# what happens to positrons after pair production

what happens to positrons after pair production?

There are two possible outcomes, but which one is true or most probable?

1. The particle antiparticle pair have enough kinetic energy to overcome the electrostatic attraction between so they will move away indefinitely in opposite directions
2. They do not have enough energy so they will undergo annihilation such that either a) The pair eventually annihilate, but can be observed before they do so (i.e. they are real or "on-shell"), and b) The pair annihilate essentially immediately after creation, and are not observed separately but rather modify the behavior of another process (i.e. they are virtual or "off-shell"),
• You might want to divide the second possibility into two parts, because different physics are involved in each: 2a. The electron and positron eventually annihilate, but can be observed before they do so (i.e. they are real or "on-shell"), and 2b. The electron and positron annihilate essentially immediately after creation, and are not observed separately but rather modify the behavior of another process (i.e. they are virtual or "off-shell"). Oct 12, 2018 at 19:04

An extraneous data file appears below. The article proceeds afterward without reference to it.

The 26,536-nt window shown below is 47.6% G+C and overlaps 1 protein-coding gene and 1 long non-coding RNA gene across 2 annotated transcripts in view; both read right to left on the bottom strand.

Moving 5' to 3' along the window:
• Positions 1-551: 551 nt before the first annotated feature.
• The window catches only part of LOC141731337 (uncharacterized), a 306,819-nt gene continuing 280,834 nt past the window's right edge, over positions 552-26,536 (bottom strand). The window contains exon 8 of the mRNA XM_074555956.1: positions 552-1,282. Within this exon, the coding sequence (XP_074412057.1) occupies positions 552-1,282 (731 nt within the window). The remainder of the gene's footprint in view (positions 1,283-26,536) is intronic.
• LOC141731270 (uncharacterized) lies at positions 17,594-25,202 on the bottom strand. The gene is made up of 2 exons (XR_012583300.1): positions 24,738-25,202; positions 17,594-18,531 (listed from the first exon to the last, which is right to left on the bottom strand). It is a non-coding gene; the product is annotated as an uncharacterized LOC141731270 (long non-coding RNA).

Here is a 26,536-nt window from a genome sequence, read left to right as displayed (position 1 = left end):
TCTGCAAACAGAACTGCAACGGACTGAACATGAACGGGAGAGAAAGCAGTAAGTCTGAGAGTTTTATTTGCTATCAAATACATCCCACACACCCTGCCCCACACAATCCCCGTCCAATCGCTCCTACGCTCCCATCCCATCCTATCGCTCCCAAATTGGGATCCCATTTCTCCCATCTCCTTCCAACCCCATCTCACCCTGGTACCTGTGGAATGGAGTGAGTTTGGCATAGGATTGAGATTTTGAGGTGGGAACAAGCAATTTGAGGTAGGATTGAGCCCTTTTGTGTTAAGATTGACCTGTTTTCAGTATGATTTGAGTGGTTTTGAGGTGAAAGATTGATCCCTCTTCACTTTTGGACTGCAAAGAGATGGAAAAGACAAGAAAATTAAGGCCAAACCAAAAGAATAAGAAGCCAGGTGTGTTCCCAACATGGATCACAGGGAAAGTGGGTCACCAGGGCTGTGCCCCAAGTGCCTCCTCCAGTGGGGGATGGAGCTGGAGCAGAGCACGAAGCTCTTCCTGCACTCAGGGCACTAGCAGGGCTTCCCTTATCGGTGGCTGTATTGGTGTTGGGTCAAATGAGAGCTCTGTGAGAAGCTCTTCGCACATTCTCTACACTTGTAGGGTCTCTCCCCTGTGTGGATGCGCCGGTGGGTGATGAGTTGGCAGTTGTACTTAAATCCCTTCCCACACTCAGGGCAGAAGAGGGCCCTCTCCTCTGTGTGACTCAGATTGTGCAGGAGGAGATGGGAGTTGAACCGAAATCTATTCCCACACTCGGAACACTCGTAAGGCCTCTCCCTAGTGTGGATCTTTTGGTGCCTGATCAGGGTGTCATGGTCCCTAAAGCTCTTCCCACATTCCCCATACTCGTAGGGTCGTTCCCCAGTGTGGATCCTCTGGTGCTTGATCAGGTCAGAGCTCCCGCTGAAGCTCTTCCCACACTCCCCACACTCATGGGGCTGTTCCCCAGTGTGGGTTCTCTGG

• So annihilation stakes place regardless Oct 12, 2018 at 19:14
• Annihilation with some electron is virtually guaranteed, eventually. The indistinguishability of electrons makes the distinction between which electron the positron meets a dodgy proposition, at best. Oct 12, 2018 at 19:23
• The gist here that in the presence of other electrons it is unlikely that the same positron and electron annihilate each other. The positron can be annihilated by any electron.
– MaxW
Oct 12, 2018 at 19:24
• So the answer to my question would simply be annihilation takes place Oct 12, 2018 at 19:34

$$hv = 2m0c^2 +E^++E^-$$
$$hv > 2m0c^2$$